16. ^ Huey, Steve. "Biography of Twiztid". AllMusic. Retrieved 2009-04-01.
  17. ^ "Twiztid Talk Heartbroken & Homicidal". Hatchet Herald. Psychopathic Records. 13 (10). July 2, 2010. Archived from the original on September 24, 2010. Retrieved July 17, 2010.
  18. ^ a b Delano, Brandon (September 22, 2015). "For the First Time Ever – TWIZTID to Perform with Full Band The Wickedness on Select Upcoming Tour Dates". Sidestage Magazine. Retrieved 2021-06-06.
  19. ^ "ICP Announces that Twiztid/MNE will not be at Juggalo Day or the Gathering; Twiztid Shop VIP News". Faygoluvers.net.
  20. ^ Rap duo Twiztid releases surprise new album The Oakland Press, April 20, 2020
  21. ^ Hear how “Get Through The Day” is unlike anything Twiztid has ever done Alternative Press, November 23, 2020
  22. ^ Carsten, Chad (June 5, 2021). "REMINDER! Eastside Ninjas "Pact of the 4" Now Available!". Faygoluvers. Retrieved 2021-06-06.
  23. ^ a b c Cochrun, Kyle (December 15, 2020). "Twiztid's upcoming rock album is taking them back in time". Alternative Press. Retrieved December 16, 2020.
  24. ^ Zahn, James (March 20, 2009). "Talking horror & music with Jamie Madrox of TWIZTID". Fangoria. Retrieved 2009-03-23.
  25. ^ a b c d Jeffries, David. "Abominationz". Allmusic. Retrieved October 19, 2021.
  26. ^ a b Jeffries, David. "Heartbroken & Homicidal". Allmusic. Retrieved October 19, 2021.
  27. ^ Torreano, Bradley. "Mirror Mirror". AllMusic. Retrieved October 19, 2021.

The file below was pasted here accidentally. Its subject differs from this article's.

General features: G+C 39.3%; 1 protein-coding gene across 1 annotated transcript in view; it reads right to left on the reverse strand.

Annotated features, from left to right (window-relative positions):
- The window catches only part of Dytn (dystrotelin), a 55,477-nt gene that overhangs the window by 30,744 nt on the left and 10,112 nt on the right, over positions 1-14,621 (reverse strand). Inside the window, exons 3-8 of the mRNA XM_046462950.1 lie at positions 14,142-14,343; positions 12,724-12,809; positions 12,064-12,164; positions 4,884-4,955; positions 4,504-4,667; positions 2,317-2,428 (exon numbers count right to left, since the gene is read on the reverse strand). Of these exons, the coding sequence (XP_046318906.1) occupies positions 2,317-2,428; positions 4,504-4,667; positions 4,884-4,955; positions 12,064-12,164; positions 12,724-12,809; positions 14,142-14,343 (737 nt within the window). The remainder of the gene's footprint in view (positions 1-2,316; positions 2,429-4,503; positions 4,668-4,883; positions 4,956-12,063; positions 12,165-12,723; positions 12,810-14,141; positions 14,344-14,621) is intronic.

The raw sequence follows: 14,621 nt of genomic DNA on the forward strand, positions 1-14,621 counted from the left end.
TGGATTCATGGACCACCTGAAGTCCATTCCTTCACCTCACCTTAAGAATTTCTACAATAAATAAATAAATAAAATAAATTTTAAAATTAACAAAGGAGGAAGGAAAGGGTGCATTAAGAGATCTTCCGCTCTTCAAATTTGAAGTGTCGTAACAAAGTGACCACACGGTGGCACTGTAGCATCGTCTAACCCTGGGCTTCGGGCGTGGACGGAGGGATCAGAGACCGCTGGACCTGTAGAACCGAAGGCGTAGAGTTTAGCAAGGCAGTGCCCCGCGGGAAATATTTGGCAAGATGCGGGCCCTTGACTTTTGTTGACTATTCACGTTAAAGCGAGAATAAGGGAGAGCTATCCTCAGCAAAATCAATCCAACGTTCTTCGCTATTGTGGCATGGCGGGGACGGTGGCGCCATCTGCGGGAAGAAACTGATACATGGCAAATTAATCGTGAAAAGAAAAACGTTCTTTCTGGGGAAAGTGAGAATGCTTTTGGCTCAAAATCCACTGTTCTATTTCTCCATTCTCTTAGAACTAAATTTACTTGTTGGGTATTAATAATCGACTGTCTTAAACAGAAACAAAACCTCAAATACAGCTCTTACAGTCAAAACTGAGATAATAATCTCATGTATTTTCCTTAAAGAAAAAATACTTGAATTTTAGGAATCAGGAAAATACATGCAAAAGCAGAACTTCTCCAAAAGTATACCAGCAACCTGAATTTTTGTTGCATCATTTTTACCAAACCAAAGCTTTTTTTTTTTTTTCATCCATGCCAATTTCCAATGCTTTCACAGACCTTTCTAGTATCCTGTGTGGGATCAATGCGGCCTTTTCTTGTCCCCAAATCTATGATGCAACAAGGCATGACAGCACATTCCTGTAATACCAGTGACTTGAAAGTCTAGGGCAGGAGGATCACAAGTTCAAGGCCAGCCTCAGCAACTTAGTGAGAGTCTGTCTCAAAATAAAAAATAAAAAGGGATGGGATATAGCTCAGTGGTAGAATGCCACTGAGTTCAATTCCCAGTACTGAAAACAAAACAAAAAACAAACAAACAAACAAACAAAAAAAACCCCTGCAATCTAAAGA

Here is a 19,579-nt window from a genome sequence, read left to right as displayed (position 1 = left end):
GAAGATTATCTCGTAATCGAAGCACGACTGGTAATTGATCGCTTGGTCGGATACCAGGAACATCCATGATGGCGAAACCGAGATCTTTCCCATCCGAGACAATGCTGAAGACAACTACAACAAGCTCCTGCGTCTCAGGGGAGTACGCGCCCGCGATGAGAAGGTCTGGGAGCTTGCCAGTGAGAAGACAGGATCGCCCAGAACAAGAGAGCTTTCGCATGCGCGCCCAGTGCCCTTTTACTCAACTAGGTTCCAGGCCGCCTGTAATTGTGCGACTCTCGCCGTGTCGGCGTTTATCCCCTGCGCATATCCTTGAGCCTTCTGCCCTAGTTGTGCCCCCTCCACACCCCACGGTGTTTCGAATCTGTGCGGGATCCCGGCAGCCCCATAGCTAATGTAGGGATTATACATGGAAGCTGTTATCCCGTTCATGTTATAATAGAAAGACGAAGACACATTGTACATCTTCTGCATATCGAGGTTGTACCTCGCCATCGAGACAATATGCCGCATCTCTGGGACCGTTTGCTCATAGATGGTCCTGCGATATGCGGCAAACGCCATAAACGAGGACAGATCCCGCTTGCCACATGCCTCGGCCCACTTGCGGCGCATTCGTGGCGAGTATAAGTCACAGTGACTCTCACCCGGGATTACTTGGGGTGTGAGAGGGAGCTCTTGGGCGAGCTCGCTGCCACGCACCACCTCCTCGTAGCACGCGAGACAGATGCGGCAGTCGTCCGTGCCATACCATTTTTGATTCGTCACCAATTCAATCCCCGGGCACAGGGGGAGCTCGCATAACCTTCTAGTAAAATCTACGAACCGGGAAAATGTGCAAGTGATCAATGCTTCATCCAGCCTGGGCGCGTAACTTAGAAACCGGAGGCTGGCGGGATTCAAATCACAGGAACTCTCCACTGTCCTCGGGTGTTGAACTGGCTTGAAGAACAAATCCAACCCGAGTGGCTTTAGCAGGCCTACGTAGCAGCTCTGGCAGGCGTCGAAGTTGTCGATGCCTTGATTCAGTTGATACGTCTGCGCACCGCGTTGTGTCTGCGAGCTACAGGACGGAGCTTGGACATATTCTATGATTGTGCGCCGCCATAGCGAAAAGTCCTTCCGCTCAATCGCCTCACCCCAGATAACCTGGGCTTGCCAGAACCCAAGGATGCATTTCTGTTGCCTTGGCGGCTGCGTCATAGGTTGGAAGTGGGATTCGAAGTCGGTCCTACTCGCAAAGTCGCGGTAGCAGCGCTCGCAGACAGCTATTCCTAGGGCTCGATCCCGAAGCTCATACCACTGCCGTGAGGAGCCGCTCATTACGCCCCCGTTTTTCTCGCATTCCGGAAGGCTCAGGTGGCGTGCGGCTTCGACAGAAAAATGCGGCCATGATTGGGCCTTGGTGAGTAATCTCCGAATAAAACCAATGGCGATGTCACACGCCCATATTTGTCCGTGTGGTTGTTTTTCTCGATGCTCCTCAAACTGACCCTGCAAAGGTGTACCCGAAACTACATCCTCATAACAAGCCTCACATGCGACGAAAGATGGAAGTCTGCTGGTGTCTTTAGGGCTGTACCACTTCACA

28. ^ Cordor, Cyril. "Madrox Biography". Allmusic. Retrieved October 19, 2021.
  29. ^ "Twiztid puts a twist on hip-hop Detroit-based artists mine darker impulses". Times-Standard. April 9, 2013. Retrieved October 19, 2021.
  30. ^ "Mutant, Vol. 2 [CD+DVD]". Allmusic. Retrieved October 19, 2021.
  31. ^ "Rappers Twiztid bring 'horrorcore' to Cotillion, in concert". The Wichita Eagle. September 30, 2005. Retrieved 28 February 2009.
  32. ^ Millard, Drew (March 16, 2017). "I Decided It's Time to Seriously Get into Insane Clown Posse". Vice. Retrieved November 14, 2017.
  33. ^ a b c d Matulaityte, Giedre (September 4, 2020). "20 HORRORCORE ALBUMS THAT ARE BETTER THAN YOUR FAVORITE SCARY MOVIE". AltPress. Retrieved November 11, 2021.
  34. ^ Murray, Nick (December 9, 2014). "Hear Twiztid's Searing First Post-Psychopathic Single 'Back to Hell'". Rolling Stone. Retrieved October 19, 2021.